Ramadan started on Oct. 25 and will end Thanksgiving week.
As I started fasting this year, I had to focus on not grabbing Halloween candy scattered in every office I entered around the University of Hawaii campus.
I am a chocoholic, and not eating chocolates is a big deal to me, especially when they are everywhere at this time of the year.
When it was time for others to go trick-or-treating, Muslims on Oahu were breaking our fast right after sunset.
Ramadan is the holiest month for Muslims worldwide. It is special because it was the month that the holy Quran was revealed to prophet Muhammad (peace be upon him). Ramadan is part of our lunar calendar, so every year it falls on different dates and moves to different seasons.
Muslims are required to fast from sunrise to sunset for a month, to abstain from bad deeds and do what is good. To fast is to feel what people less fortunate feel: hunger and thirst.
It is a means to deny the physical self to develop the spiritual self. It is a method of self-purification and self-reflection.
The sick, elderly, travelers, children, pregnant or nursing women are all exempt from fasting.
GEORGE F. LEE / GLEE@STARBULLETIN.COM|
Mona Darwich holds her 3-month-old son, Khalil Darwich-Gatto. Her family celebrates Ramadan with special foods.
On Oahu, Muslims celebrate the month of Ramadan in different ways reflecting their cultural traditions.
Some go to Hawaii's only mosque, at Manoa, every evening to break their fasting with fellow Muslims. At the mosque, every day's menu is a surprise.
You might eat Egyptian, Palestinian, Pakistani-Indian, Moroccan, Mediterranean and American foods. The variety of foods at the mosque reflects the diversity of Muslims on Oahu.
Other Muslims break their fasting with family dinners and by inviting friends over. And, for military Muslims, many get together at Schofield Barracks on Fridays and Saturdays, breaking their fast together with families and single Muslim soldiers.
Personally, I break my fast with different Muslim groups that I belong to.
The first day of Ramadan, I ended my fast with great style by eating with friends and members of the UH Muslim Student Association at a Greek restaurant with delicious gyros, tabouleh, rice, stuffed grape leaves, hummus and a Coke, followed by a refreshing ice cream.
By chance, I met other Muslim friends breaking their fast at the same restaurant. On Saturdays, I end my fasting with other military Muslim families at Schofield Barracks by sharing favorite ethnic dishes in a festive potluck.
Having friends over for dinner to end fasting is another way I plan my week during the month of Ramadan.
For Egyptian Muslims like my family, Ramadan has its special foods and pastries.
The first day of Ramadan is celebrated with a big roasted duck -- don't ask me why, I don't know.
We make daily pastries called "kataif" with a nice crust filled with cheese and nuts, deep-fried and then dipped in honey.
These pastries are made only during Ramadan. We have a special fresh juice called "hoshaf," a lot of fruits mixed in cold water with Damascus paste of dried dates and apricots. Hungry, anyone?
No matter how a Muslim breaks the fast, everyone agrees it is a special festive month to get together for meals, for fellowship and for praying in congregation at night.
Some dedicated Muslims go further by reading and memorizing the entire Quran, Islam's sacred book. In the end, what a Muslim does during the month of Ramadan is between oneself and God.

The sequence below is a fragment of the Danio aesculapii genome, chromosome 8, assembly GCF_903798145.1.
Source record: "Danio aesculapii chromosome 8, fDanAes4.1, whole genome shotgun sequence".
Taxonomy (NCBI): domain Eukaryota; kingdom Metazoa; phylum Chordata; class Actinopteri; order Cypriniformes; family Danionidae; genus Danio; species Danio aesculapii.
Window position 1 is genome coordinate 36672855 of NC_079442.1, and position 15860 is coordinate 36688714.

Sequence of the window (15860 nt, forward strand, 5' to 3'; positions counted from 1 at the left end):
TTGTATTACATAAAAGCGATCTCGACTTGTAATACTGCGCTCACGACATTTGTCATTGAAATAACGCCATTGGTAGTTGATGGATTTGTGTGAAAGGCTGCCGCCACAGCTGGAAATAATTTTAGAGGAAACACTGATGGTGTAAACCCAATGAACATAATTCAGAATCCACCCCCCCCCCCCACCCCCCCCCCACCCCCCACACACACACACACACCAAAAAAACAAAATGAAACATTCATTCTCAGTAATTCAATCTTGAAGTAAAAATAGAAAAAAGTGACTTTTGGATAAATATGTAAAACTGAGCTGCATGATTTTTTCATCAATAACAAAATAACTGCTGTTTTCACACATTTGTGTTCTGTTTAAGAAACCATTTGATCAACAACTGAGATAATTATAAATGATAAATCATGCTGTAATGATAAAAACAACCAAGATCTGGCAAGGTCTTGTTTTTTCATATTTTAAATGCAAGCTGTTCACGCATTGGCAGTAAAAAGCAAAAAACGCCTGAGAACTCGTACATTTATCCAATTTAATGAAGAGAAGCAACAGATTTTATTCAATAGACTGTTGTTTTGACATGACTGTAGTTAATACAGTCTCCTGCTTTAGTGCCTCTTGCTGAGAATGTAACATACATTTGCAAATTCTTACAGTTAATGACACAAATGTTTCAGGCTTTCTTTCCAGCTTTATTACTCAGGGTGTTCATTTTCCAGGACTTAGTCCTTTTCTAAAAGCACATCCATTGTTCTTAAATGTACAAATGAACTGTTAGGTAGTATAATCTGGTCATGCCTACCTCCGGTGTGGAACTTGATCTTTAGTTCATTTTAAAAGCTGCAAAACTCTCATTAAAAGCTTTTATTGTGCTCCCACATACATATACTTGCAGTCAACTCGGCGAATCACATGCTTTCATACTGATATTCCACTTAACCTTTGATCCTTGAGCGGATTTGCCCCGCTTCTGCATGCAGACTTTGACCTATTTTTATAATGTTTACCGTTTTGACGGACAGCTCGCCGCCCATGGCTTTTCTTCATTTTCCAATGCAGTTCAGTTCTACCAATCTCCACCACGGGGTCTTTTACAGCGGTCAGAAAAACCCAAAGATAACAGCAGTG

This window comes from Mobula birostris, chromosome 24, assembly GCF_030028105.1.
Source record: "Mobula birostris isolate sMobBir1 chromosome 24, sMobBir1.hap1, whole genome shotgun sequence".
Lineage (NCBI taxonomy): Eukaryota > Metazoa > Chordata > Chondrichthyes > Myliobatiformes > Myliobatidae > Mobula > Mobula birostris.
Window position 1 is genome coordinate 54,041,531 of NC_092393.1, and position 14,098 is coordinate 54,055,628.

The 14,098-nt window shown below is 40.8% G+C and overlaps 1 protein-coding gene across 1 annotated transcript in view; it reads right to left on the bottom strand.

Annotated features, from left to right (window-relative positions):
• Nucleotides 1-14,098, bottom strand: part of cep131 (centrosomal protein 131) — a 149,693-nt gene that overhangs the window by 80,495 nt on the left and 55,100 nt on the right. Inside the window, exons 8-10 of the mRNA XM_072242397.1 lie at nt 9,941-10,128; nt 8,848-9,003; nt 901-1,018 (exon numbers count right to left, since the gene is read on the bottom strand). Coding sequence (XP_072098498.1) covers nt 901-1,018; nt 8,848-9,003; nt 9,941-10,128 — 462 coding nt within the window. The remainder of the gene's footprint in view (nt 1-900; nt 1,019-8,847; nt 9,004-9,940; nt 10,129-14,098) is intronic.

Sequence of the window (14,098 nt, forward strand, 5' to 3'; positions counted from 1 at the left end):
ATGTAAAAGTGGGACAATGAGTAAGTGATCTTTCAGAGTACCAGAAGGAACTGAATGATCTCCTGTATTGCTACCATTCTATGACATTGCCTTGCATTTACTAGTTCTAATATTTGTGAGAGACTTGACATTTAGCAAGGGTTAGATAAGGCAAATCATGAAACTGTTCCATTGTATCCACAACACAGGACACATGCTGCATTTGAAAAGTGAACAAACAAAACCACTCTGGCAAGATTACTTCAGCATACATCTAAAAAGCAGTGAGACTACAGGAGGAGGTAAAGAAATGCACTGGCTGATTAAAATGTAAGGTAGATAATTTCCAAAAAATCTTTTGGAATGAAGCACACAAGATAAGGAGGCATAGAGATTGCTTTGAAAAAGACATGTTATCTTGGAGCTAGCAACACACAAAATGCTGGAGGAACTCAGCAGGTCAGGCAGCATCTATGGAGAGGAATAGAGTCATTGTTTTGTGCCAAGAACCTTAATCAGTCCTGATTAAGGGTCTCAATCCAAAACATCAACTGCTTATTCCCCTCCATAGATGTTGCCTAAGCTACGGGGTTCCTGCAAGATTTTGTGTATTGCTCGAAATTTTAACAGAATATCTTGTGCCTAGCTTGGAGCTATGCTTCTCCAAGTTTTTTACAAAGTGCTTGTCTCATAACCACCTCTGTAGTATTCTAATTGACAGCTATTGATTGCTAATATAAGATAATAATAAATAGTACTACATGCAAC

Some people have asked me where they can buy Ramadan or Islamic greeting cards.
Muslim holiday cards cannot be found beside Hanukkah or Christmas cards because none have been published yet. If you want to wish well to Muslims, the only Islamic card that I know of is the U.S. Postal Service card with the same design as the 37-cent "Eid" stamp.
Last week, I was fasting when I presented my research paper on Hawaii's Muslims to a live UH audience. It was a challenge for me because it was a hot and humid day.
Before my presentation, a lady asked me, "Would you like some water?" And I said, no, thanks.
Of course, I was dying of thirst.
When I am very thirsty, I use the power of the mind along with patience to resist the temptation to drink water.
I was so involved in talking about my research paper that I did not even think about my hunger or thirst. In the end, I felt empowered for being able to deny my body a few hours of physical pleasures such as food and water, and it makes me appreciate what I have in my life.
Driving between home in Mililani and the Manoa campus is challenging, too.
In hot and humid weather, at the end of a working day, it is tough.
On Wednesday, during the rush hour on the freeway, I tried not to fall asleep at the wheel. I thought, "If only I could drink water!"
I called a friend to talk to so that I would not fall asleep.
The irony is that I became very thirsty from talking for more than 20 minutes on the phone!
Believe it or not, sometimes I even forget that I am fasting. The other day, I scheduled a meeting at a Starbucks shop in the afternoon.
But I had to call back to reschedule. I love coffee. I cannot sit there and not drink the delicious warm white mocha, to smell it and not be able to drink it!
The bottom line is, Ramadan is a time for me to reflect on how can I improve myself, to meditate on what really matters in my life and to learn more about Islam through readings of the Quran.
Ramadan is a blessed month to me, and I welcome it with open arms.
I will miss it once it is over, and look forward to next year's Ramadan.
Mona Darwich is a UH honors student majoring in sociology. She is involved with the Muslim military community on Oahu and the Muslim Association of Hawaii.